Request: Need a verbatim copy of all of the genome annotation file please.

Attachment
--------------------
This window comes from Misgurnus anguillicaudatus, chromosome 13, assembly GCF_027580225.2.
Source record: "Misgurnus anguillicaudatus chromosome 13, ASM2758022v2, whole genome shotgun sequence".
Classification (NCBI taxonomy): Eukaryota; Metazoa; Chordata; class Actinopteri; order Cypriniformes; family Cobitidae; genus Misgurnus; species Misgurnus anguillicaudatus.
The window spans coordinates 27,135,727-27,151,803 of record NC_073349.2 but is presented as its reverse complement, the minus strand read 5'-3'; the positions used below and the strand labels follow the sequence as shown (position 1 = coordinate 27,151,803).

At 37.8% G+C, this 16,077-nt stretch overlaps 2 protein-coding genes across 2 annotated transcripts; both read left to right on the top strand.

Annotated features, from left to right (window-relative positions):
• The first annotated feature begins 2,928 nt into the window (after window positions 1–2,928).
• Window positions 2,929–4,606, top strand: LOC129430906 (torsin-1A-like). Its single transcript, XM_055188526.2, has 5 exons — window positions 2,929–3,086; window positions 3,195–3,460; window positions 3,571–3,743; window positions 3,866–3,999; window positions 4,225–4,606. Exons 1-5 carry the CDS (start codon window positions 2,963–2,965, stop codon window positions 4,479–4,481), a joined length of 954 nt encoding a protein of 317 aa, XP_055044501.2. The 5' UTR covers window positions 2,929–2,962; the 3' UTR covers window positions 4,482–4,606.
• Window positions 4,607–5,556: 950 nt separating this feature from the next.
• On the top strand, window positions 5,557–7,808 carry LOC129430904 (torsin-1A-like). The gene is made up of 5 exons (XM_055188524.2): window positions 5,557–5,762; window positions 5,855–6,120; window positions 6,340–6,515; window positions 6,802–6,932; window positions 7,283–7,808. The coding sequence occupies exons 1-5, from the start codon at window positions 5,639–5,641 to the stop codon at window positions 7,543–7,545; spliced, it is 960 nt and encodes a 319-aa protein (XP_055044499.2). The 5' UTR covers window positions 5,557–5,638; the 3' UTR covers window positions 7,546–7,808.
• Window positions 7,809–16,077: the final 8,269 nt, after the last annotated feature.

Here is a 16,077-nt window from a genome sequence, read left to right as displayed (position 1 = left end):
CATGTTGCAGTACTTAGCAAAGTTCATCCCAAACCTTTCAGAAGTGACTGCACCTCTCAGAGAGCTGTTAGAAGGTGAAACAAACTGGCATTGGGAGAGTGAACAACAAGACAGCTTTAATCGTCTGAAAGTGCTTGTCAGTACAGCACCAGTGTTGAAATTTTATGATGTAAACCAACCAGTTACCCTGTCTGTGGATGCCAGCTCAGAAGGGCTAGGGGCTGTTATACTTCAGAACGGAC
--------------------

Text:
This window comes from Misgurnus anguillicaudatus, chromosome 13, assembly GCF_027580225.2.
Source record: "Misgurnus anguillicaudatus chromosome 13, ASM2758022v2, whole genome shotgun sequence".
Classification (NCBI taxonomy): Eukaryota; Metazoa; Chordata; class Actinopteri; order Cypriniformes; family Cobitidae; genus Misgurnus; species Misgurnus anguillicaudatus.
The window spans coordinates 27,135,727-27,151,803 of record NC_073349.2 but is presented as its reverse complement, the minus strand read 5'-3'; the positions used below and the strand labels follow the sequence as shown (position 1 = coordinate 27,151,803).

At 37.8% G+C, this 16,077-nt stretch overlaps 2 protein-coding genes across 2 annotated transcripts; both read left to right on the top strand.

Annotated features, from left to right (window-relative positions):
• The first annotated feature begins 2,928 nt into the window (after window positions 1–2,928).
• Window positions 2,929–4,606, top strand: LOC129430906 (torsin-1A-like). Its single transcript, XM_055188526.2, has 5 exons — window positions 2,929–3,086; window positions 3,195–3,460; window positions 3,571–3,743; window positions 3,866–3,999; window positions 4,225–4,606. Exons 1-5 carry the CDS (start codon window positions 2,963–2,965, stop codon window positions 4,479–4,481), a joined length of 954 nt encoding a protein of 317 aa, XP_055044501.2. The 5' UTR covers window positions 2,929–2,962; the 3' UTR covers window positions 4,482–4,606.
• Window positions 4,607–5,556: 950 nt separating this feature from the next.
• On the top strand, window positions 5,557–7,808 carry LOC129430904 (torsin-1A-like). The gene is made up of 5 exons (XM_055188524.2): window positions 5,557–5,762; window positions 5,855–6,120; window positions 6,340–6,515; window positions 6,802–6,932; window positions 7,283–7,808. The coding sequence occupies exons 1-5, from the start codon at window positions 5,639–5,641 to the stop codon at window positions 7,543–7,545; spliced, it is 960 nt and encodes a 319-aa protein (XP_055044499.2). The 5' UTR covers window positions 5,557–5,638; the 3' UTR covers window positions 7,546–7,808.
• Window positions 7,809–16,077: the final 8,269 nt, after the last annotated feature.

Here is a 16,077-nt window from a genome sequence, read left to right as displayed (position 1 = left end):
CATGTTGCAGTACTTAGCAAAGTTCATCCCAAACCTTTCAGAAGTGACTGCACCTCTCAGAGAGCTGTTAGAAGGTGAAACAAACTGGCATTGGGAGAGTGAACAACAAGACAGCTTTAATCGTCTGAAAGTGCTTGTCAGTACAGCACCAGTGTTGAAATTTTATGATGTAAACCAACCAGTTACCCTGTCTGTGGATGCCAGCTCAGAAGGGCTAGGGGCTGTTATACTTCAGAACGGAC